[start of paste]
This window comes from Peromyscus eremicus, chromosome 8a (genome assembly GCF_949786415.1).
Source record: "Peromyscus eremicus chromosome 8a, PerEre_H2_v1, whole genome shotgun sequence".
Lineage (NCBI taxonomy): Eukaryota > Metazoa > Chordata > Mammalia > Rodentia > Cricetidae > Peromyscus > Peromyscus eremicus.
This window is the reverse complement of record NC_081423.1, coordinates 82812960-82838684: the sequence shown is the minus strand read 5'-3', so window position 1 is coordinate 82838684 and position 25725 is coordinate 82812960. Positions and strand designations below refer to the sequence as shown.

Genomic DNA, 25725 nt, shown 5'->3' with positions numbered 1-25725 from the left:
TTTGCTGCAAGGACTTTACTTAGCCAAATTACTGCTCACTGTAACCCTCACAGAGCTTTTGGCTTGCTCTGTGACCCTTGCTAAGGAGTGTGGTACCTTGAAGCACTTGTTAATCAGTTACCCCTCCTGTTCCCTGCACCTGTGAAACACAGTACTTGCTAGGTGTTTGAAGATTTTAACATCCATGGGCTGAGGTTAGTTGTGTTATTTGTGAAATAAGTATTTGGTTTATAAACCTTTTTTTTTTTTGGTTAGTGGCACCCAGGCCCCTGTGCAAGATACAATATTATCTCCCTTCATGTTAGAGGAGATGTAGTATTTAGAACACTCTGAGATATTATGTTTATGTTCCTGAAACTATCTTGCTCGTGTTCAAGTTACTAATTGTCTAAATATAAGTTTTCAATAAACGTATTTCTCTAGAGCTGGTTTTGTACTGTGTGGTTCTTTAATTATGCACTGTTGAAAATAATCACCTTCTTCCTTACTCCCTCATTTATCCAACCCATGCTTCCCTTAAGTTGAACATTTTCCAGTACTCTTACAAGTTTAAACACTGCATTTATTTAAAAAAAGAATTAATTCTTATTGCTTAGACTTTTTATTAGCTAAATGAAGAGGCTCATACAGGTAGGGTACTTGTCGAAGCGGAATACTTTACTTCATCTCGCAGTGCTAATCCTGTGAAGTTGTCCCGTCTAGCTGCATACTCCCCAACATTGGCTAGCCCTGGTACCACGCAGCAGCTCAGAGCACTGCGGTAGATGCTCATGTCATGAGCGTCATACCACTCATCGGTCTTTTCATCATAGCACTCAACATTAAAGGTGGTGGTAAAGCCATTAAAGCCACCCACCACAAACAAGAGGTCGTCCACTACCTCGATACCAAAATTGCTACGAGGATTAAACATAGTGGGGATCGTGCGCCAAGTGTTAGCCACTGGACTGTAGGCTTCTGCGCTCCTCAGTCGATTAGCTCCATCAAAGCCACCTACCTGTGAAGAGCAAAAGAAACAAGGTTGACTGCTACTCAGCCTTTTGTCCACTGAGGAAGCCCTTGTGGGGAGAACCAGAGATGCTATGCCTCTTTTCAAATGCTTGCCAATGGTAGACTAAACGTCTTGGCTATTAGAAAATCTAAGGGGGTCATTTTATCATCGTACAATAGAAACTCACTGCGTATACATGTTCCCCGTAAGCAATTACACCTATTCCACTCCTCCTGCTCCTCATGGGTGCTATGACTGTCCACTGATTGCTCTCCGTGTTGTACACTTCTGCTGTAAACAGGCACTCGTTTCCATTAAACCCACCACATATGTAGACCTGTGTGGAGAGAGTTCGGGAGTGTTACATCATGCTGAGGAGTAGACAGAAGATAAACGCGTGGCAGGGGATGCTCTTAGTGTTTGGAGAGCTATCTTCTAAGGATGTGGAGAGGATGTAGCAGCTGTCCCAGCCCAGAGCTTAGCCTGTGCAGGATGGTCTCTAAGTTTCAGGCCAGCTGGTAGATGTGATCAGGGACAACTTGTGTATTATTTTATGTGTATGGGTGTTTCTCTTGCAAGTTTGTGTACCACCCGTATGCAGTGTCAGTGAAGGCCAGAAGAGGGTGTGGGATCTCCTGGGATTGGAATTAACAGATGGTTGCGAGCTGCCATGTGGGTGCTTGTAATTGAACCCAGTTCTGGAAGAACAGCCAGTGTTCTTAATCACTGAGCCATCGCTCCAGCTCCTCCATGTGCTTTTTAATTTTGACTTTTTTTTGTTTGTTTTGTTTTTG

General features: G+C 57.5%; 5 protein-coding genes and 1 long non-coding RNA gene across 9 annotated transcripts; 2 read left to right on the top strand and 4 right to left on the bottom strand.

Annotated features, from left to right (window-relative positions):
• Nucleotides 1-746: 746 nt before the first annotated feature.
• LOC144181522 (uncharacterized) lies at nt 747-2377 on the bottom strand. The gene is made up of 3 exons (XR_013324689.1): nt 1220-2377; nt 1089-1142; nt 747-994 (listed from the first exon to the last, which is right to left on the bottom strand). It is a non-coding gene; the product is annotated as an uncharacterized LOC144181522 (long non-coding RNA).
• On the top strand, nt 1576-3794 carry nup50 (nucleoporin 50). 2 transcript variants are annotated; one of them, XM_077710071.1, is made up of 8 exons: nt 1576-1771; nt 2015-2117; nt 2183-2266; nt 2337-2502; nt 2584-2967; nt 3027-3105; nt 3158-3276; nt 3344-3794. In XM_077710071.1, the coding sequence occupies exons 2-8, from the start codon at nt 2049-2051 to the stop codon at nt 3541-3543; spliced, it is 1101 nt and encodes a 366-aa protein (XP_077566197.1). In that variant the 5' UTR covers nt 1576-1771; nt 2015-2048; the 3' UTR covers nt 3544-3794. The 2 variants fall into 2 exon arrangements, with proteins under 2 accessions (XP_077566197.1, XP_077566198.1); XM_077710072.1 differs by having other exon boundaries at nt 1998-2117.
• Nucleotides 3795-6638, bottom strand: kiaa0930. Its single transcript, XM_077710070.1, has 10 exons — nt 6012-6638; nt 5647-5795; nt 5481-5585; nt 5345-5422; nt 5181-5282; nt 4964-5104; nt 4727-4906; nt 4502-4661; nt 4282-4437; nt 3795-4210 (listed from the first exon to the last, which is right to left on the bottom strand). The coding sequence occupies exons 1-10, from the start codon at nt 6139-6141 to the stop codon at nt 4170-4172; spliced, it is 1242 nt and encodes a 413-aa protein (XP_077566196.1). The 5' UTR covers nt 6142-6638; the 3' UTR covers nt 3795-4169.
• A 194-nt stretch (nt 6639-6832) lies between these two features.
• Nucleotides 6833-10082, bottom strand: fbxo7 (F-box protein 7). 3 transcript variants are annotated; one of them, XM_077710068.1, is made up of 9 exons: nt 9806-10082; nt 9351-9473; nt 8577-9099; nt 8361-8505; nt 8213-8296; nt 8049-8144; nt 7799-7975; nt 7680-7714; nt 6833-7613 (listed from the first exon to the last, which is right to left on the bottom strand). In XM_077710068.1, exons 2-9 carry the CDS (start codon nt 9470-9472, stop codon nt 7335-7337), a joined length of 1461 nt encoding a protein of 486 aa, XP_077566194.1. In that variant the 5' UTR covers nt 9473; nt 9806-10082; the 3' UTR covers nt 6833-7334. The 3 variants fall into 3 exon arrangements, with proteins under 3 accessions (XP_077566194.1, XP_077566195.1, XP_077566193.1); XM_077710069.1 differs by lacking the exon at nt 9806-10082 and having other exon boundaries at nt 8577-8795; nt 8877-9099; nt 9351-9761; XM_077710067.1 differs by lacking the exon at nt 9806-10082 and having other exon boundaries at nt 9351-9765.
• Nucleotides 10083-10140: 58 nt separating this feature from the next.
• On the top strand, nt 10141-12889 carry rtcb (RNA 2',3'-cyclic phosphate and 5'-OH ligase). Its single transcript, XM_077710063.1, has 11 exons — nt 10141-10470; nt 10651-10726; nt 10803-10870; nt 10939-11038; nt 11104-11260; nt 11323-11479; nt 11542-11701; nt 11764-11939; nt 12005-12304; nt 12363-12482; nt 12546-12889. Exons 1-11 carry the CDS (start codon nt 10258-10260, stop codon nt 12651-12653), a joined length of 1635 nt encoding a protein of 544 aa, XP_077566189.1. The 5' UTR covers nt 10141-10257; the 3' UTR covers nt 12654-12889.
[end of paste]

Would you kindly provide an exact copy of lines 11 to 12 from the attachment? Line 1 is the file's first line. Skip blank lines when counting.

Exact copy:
• On the top strand, nt 1576-3794 carry nup50 (nucleoporin 50). 2 transcript variants are annotated; one of them, XM_077710071.1, is made up of 8 exons: nt 1576-1771; nt 2015-2117; nt 2183-2266; nt 2337-2502; nt 2584-2967; nt 3027-3105; nt 3158-3276; nt 3344-3794. In XM_077710071.1, the coding sequence occupies exons 2-8, from the start codon at nt 2049-2051 to the stop codon at nt 3541-3543; spliced, it is 1101 nt and encodes a 366-aa protein (XP_077566197.1). In that variant the 5' UTR covers nt 1576-1771; nt 2015-2048; the 3' UTR covers nt 3544-3794. The 2 variants fall into 2 exon arrangements, with proteins under 2 accessions (XP_077566197.1, XP_077566198.1); XM_077710072.1 differs by having other exon boundaries at nt 1998-2117.
• Nucleotides 3795-6638, bottom strand: kiaa0930. Its single transcript, XM_077710070.1, has 10 exons — nt 6012-6638; nt 5647-5795; nt 5481-5585; nt 5345-5422; nt 5181-5282; nt 4964-5104; nt 4727-4906; nt 4502-4661; nt 4282-4437; nt 3795-4210 (listed from the first exon to the last, which is right to left on the bottom strand). The coding sequence occupies exons 1-10, from the start codon at nt 6139-6141 to the stop codon at nt 4170-4172; spliced, it is 1242 nt and encodes a 413-aa protein (XP_077566196.1). The 5' UTR covers nt 6142-6638; the 3' UTR covers nt 3795-4169.